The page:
2) Only my AKG K601 and K702 that I can tell.  Their dome shape seems to make them oddly susceptible.

 

3) A sucking noise then a mild "pop" when they return to shape -- not like any turn-off thump I'm used to, but I never had a headphone amp do that honestly.

 

 

What's bothering me is it's really crumpling the K702 diaphragm -- with their multi-layer design I'm not sure this crinkling is particularly good for them :|

 

I agree.  Probably doesn't matter why it's happening.  I guess the thing to do is to pull the headphone plug out before turning the amp off just to be on the safe side???

 

RE: the trivia

 

when the amp is off, if you plug it in a second time, is there enough juice left in the caps for it to happen a second time?
 

 

post #10 of 178
Thread Starter 
Quote:
Originally Posted by upstateguy View Post

 

RE: the trivia

 

when the amp is off, if you plug it in a second time, is there enough juice left in the caps for it to happen a second time?


If I turn it off, the crinkling happens and music continues for three seconds before diminishing.  If I let them crinkle, unplug, re-plug nothing happens.  If I unplug before turning off, turn off, then plug in depending on how long I wait I get anything from crinkling to minor pull in (driver retains shape).

 

post #11 of 178

I don't think the short DC offset will blow up the drivers but the deformation of the diaphragm is not good.

 

Can't you just unplug, turn the amp off and later turn it on again before pluggin the headphones in again?

 

It indeed looks like caps are slowly discharging after you turn it off and the amp slams into one power supply rail or what deadlylover wrote above.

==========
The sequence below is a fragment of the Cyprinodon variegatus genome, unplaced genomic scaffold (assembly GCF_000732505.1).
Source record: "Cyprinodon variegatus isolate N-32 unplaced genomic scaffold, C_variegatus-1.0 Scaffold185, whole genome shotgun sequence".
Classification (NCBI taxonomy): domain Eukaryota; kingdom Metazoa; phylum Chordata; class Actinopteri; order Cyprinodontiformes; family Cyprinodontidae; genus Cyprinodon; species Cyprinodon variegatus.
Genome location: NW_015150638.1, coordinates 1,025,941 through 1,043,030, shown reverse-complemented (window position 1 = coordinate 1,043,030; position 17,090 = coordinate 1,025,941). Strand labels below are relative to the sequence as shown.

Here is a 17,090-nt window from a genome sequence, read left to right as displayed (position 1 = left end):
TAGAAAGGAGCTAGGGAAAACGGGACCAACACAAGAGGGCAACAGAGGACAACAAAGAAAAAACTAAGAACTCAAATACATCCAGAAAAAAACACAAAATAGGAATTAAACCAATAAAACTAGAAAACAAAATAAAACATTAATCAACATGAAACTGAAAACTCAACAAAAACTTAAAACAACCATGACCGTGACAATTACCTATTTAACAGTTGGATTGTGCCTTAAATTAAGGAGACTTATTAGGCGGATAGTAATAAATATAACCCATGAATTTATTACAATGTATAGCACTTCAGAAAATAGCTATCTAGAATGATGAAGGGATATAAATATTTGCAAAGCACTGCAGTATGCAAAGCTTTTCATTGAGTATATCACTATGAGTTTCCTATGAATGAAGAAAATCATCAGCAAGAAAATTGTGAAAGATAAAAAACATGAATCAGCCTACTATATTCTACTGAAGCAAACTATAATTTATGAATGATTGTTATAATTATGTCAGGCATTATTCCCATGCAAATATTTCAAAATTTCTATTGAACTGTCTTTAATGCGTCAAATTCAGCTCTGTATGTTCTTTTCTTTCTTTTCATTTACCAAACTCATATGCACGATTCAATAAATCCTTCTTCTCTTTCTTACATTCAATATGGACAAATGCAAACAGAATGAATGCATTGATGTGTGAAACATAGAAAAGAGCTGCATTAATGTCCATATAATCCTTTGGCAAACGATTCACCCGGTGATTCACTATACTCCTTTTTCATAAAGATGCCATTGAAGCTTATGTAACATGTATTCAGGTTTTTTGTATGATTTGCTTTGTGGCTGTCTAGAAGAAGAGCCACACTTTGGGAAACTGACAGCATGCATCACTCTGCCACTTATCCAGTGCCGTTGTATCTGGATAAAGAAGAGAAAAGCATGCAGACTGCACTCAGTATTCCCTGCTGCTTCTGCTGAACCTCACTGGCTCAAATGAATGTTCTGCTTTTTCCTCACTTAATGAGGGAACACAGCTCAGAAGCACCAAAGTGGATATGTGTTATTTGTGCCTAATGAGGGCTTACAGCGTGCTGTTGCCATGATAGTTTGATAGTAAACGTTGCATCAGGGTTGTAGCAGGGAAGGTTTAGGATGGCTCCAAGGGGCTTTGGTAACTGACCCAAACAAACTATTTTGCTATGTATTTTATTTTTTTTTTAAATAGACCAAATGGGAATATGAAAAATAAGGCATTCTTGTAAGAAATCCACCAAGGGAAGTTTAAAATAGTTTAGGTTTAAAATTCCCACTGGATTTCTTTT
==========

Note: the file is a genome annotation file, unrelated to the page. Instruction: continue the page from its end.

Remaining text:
The power switch should be placed after the PSU caps...


Edited by xnor - 7/16/11 at 4:21am
post #12 of 178
Thread Starter 
Quote:
Originally Posted by xnor View Post

I don't think the short DC offset will blow up the drivers but the deformation of the diaphragm is not good.

 

Can't you just unplug, turn the amp off and later turn it on again before pluggin the headphones in again?


I should be able to do that.  Actually, I'll probably make an adapter with a switch so I don't even have to unplug the headphones -- just toggle them connected or not.

post #13 of 178
Quote:
Originally Posted by Shike View Post


I should be able to do that.  Actually, I'll probably make an adapter with a switch so I don't even have to unplug the headphones -- just toggle them connected or not.


Will that degrade the sound??

 

post #14 of 178

it might be possible to find a switch worse than the TRS jack/plug conncetion you already listen through - but its real easy to get get much better switch contacts

post #15 of 178

 

Quote:
Originally Posted by Shike View Post


I should be able to do that.  Actually, I'll probably make an adapter with a switch so I don't even have to unplug the headphones -- just toggle them connected or not.


Or you could even make an adapter that senses DC offset and toggles it automatically.

http://www.amb.org/audio/epsilon12/

 

New Posts  All Forums:Forum Nav:
  Return Home
  Back to Forum: Sound Science
This thread is locked  
Head-Fi.org › Forums › Equipment Forums › Sound Science › What causes this (amp related)?